Hazard Insurance vs. Home Insurance
Make sure to purchase homeowners insurance, hazard insurance, and maybe fire insurance! - Insurance Broker
Buying a house is complicated - especially when it comes to which type of home insurance policy to purchase. You may hear one of the following from your lender, real estate agent, or transaction coordinator:
- Please buy a homeowners insurance policy before closing.
- We can't close until you have a hazard insurance policy.
- You will need fire insurance to get to close.
Although it may sound confusing, ALL of these terms refer to the same type of coverage: your home insurance. Homeowners insurance protects your home against specific hazards, one of which happens to be fire damage.
Dwelling Fire Insurance or a fire policy is a basic form of home insurance that only covers your home from named perils such as:
Avoid purchasing a bare-bones policy unless it is your only option or the home is vacant.
Homeowners Insurance is the most general term for the policy you will need to purchase before closing. It will ensure the dwelling structure is protected as well as your contents and personal liability. The bank will want to make sure the plan has enough coverage to cover their interest in the home -- since your home is their collateral on the mortgage.
A hazard refers to a sudden, unforeseen, usually unpreventable event that results in damage to the home. These events can be costly, and the lender and the homeowner -- the point of insurance -- in case the worst does happen. Common perils that your home insurance guards against:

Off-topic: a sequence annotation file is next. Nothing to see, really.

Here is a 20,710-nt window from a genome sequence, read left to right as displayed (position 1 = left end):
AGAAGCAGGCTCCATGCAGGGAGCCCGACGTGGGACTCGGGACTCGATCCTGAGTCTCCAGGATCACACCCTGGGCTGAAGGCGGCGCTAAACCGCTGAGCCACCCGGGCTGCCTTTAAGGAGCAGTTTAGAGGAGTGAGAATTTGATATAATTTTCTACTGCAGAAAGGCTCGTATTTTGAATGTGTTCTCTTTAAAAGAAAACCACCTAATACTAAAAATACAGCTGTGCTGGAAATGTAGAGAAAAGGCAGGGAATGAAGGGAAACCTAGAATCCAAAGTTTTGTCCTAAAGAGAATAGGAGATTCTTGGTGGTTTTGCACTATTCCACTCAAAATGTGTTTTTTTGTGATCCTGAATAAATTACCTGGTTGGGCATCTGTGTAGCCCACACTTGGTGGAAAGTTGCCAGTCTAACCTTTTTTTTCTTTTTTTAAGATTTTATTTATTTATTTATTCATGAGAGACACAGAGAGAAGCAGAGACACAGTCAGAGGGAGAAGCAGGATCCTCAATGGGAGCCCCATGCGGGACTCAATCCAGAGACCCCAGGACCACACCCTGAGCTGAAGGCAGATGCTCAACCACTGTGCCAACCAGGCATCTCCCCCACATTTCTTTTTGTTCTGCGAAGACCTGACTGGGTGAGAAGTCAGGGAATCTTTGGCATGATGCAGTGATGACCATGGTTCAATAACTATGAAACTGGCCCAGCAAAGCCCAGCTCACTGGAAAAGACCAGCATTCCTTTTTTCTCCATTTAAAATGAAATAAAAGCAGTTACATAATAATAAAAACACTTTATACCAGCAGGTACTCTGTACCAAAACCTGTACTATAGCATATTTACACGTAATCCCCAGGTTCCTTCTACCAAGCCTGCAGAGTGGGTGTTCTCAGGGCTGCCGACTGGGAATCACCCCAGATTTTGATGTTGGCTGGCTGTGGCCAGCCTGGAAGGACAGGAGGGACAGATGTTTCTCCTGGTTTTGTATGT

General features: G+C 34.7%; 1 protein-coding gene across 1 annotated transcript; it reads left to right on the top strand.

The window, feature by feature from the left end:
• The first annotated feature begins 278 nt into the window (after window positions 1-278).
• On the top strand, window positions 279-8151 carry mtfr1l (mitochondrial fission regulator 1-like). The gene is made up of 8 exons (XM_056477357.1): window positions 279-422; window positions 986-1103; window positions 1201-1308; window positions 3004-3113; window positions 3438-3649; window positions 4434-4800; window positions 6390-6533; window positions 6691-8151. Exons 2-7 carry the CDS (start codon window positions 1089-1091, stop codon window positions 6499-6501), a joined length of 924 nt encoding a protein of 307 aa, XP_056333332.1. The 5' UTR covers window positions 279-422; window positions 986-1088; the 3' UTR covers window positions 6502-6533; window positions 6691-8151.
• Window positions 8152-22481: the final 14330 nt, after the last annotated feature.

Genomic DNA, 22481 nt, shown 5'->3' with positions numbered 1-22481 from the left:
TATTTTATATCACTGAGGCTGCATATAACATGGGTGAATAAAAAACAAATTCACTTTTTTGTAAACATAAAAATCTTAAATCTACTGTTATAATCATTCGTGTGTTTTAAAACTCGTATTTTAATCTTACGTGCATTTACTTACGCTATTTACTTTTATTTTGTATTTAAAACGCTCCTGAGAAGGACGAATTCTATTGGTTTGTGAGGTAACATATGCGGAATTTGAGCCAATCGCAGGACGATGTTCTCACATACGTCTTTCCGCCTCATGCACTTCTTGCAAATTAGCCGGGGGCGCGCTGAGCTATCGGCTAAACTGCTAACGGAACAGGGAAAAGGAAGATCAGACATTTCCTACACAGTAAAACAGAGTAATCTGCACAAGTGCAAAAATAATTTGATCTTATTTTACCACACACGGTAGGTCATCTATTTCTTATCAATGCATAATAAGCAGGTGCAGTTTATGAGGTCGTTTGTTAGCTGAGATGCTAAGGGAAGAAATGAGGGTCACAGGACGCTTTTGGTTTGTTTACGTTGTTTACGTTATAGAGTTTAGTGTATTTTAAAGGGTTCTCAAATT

- Wind and hail damage ~ 2.38% chance each year
- Water damage and freezing ~ 1.99% chance each year
- All other property damage ~ 0.74% chance each year
- Theft ~ 0.37% chance each year
- Fire and lightning ~ 0.31% chance each year
- Bodily injury and property damage ~ 0.09% chance each year
When securing your home insurance policy, pay special attention to your deductibles. The deductible is the amount of money that you pay out of pocket before the insurance coverage kicks in. A higher deductible is less risk for the insurance company and lowers the cost of the insurance policy itself, but a higher payment for you in a claim.
A recent study by the Oregon insurance division found that the average homeowner only files a claim once every nine years, so the chances of you saving money by raising your deductible in any given year are high.
The only time you would need more than one policy protecting your home is if you need unique coverage for a peril NOT INCLUDED in your insurance plan. Typical exclusions are flood, earthquake, and more:
For all of the above, you need a special endorsement or a separate floater policy. Good luck with your purchase and congratulations on the new home!
At your service,